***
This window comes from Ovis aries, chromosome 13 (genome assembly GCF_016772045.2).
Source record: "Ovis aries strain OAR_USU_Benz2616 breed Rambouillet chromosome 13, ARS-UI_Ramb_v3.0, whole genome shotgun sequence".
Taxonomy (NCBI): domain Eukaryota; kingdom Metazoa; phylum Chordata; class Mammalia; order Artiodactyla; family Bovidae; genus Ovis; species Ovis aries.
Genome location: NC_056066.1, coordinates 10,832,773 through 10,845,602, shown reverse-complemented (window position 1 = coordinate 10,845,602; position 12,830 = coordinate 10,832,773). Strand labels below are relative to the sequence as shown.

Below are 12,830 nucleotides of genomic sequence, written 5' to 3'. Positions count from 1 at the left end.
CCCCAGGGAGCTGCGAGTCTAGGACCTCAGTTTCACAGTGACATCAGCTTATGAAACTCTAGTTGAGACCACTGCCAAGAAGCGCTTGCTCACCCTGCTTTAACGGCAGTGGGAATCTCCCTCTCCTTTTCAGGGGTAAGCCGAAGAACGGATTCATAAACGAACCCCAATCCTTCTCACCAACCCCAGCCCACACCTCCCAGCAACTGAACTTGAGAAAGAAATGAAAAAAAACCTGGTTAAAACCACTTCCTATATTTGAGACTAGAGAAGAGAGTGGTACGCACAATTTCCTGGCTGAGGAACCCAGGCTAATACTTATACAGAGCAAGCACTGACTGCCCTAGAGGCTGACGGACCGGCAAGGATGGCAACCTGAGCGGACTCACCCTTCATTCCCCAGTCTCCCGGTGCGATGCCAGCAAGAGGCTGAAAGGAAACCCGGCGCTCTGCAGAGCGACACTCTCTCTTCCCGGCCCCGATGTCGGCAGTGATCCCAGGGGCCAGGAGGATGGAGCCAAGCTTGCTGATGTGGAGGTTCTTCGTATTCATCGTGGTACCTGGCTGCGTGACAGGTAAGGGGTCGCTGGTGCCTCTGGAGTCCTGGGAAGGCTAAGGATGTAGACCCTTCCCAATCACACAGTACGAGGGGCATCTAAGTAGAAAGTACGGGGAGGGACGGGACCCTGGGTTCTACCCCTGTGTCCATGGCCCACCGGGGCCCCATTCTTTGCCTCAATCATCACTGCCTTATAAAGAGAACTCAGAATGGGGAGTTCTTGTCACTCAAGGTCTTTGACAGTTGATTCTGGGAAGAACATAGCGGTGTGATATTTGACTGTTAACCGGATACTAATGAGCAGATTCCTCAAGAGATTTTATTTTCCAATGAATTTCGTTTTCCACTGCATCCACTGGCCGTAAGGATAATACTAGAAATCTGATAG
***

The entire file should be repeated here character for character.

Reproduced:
This window comes from Ovis aries, chromosome 13 (genome assembly GCF_016772045.2).
Source record: "Ovis aries strain OAR_USU_Benz2616 breed Rambouillet chromosome 13, ARS-UI_Ramb_v3.0, whole genome shotgun sequence".
Taxonomy (NCBI): domain Eukaryota; kingdom Metazoa; phylum Chordata; class Mammalia; order Artiodactyla; family Bovidae; genus Ovis; species Ovis aries.
Genome location: NC_056066.1, coordinates 10,832,773 through 10,845,602, shown reverse-complemented (window position 1 = coordinate 10,845,602; position 12,830 = coordinate 10,832,773). Strand labels below are relative to the sequence as shown.

Below are 12,830 nucleotides of genomic sequence, written 5' to 3'. Positions count from 1 at the left end.
CCCCAGGGAGCTGCGAGTCTAGGACCTCAGTTTCACAGTGACATCAGCTTATGAAACTCTAGTTGAGACCACTGCCAAGAAGCGCTTGCTCACCCTGCTTTAACGGCAGTGGGAATCTCCCTCTCCTTTTCAGGGGTAAGCCGAAGAACGGATTCATAAACGAACCCCAATCCTTCTCACCAACCCCAGCCCACACCTCCCAGCAACTGAACTTGAGAAAGAAATGAAAAAAAACCTGGTTAAAACCACTTCCTATATTTGAGACTAGAGAAGAGAGTGGTACGCACAATTTCCTGGCTGAGGAACCCAGGCTAATACTTATACAGAGCAAGCACTGACTGCCCTAGAGGCTGACGGACCGGCAAGGATGGCAACCTGAGCGGACTCACCCTTCATTCCCCAGTCTCCCGGTGCGATGCCAGCAAGAGGCTGAAAGGAAACCCGGCGCTCTGCAGAGCGACACTCTCTCTTCCCGGCCCCGATGTCGGCAGTGATCCCAGGGGCCAGGAGGATGGAGCCAAGCTTGCTGATGTGGAGGTTCTTCGTATTCATCGTGGTACCTGGCTGCGTGACAGGTAAGGGGTCGCTGGTGCCTCTGGAGTCCTGGGAAGGCTAAGGATGTAGACCCTTCCCAATCACACAGTACGAGGGGCATCTAAGTAGAAAGTACGGGGAGGGACGGGACCCTGGGTTCTACCCCTGTGTCCATGGCCCACCGGGGCCCCATTCTTTGCCTCAATCATCACTGCCTTATAAAGAGAACTCAGAATGGGGAGTTCTTGTCACTCAAGGTCTTTGACAGTTGATTCTGGGAAGAACATAGCGGTGTGATATTTGACTGTTAACCGGATACTAATGAGCAGATTCCTCAAGAGATTTTATTTTCCAATGAATTTCGTTTTCCACTGCATCCACTGGCCGTAAGGATAATACTAGAAATCTGATAG